Louise Brown, the first baby born through in vitro fertilization, will be 32 years old this year, and most people born through IVF are under 30 years old. Although this technology has become a common phenomenon for future parents who are plagued by fertility problems, doctors point out that the long-term effects of the program remain uncertain. Now, some scientists say they see subtle differences in the DNA expression of people born by in vitro fertilization (IVF), and that they may have a higher risk of developing cancer or diabetes later in life.
The principal investigator, Carmen Sapienza, said: “In general, these children are good, but unlike them they have extra arms or extra heads, they have little risk of adverse consequences” [Guardian]. Instead, the team found a very subtle impact. In 75 babies with IVF and 100 naturally born babies, they examined 700 genes of particular interest to researchers because they are associated with the development of fat cells, insulin signals and other disease-related functions as they get older. Growth, people tend to be more risky. The scientists examined DNA methylation, a modification of DNA that affects gene expression, and found that 5% to 10% of infants with IVF have abnormal methylation patterns.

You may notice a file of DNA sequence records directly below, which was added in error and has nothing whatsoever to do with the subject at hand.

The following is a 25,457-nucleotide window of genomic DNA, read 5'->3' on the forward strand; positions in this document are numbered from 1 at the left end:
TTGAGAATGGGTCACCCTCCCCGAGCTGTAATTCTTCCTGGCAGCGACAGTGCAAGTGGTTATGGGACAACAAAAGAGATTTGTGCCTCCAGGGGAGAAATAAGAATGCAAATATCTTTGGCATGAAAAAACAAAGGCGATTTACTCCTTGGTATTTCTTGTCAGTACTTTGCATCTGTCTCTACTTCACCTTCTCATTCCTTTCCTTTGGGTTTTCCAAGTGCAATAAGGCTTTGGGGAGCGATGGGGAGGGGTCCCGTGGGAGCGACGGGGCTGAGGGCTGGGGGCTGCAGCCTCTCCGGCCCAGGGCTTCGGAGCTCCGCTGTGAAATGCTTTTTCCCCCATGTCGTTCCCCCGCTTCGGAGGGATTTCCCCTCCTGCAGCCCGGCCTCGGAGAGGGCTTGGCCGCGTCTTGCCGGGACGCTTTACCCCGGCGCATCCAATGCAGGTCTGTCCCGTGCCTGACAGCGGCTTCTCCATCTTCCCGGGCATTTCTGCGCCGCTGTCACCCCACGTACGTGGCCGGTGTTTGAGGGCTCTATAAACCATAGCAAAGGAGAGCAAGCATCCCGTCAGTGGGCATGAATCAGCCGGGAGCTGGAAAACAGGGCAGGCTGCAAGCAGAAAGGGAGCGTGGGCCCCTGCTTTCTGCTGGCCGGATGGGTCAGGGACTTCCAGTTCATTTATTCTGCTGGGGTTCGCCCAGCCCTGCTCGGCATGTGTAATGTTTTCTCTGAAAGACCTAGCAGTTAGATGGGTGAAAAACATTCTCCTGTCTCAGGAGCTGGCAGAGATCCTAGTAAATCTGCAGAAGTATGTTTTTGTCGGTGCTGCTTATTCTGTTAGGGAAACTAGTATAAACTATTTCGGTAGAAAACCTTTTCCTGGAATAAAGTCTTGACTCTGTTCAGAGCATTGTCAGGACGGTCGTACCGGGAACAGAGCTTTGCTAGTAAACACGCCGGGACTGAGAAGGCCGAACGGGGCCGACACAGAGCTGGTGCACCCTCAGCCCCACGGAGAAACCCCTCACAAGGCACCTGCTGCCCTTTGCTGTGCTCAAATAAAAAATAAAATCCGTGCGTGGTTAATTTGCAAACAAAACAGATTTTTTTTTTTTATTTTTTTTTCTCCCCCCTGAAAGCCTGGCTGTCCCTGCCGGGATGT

Sapienza’s team published the study on human molecular genetics in October, but his work drew people’s attention after his speech at the American Association for the Advancement of Science in San Diego.
It is important to study the health predictions of infants with IVF because their birth weight is often lower than that of babies born in the traditional way. This can be problematic because babies with low birth weight often have long-term health problems. They are more likely to be obese, have diabetes and have high blood pressure at the age of 50, such as [ScienceNOW]. And because people who have not had in vitro fertilization are over 31, there is no data to predict what health patterns they will have as they get older.
Sapienza is aware of the strong reaction of parents of children fertilized in vitro, emphasizing that this work is not an attack on IVF or any evidence that babies with IVF are more insane than others with age. However, he said the questions should be asked. He said that if the results show that children who are pregnant with IVF have an increased risk of colon cancer, it is useful to tell them that they should examine it before [ScienceNOW].
However, one researcher has publicly focused on the overuse of a specific type of IVF called intracytoplasmic sperm injection (ICSI). This is one of its creators, Andre Van Steirteghem. In a speech at the American Association for the Advancement of Science, Van IAirteghem warned that his creations were overused and became the primary IVF method in many hospitals. He said that it should not be used when IVF technology is sufficient: “We must see what will happen in the future, and long-term follow-up is very important, but ICSI has been overused” [The Telegraph]. ICSI makes it possible for men who generally can not get pregnant to get pregnant, but the risk of health problems is slightly higher than conventional in vitro fertilization.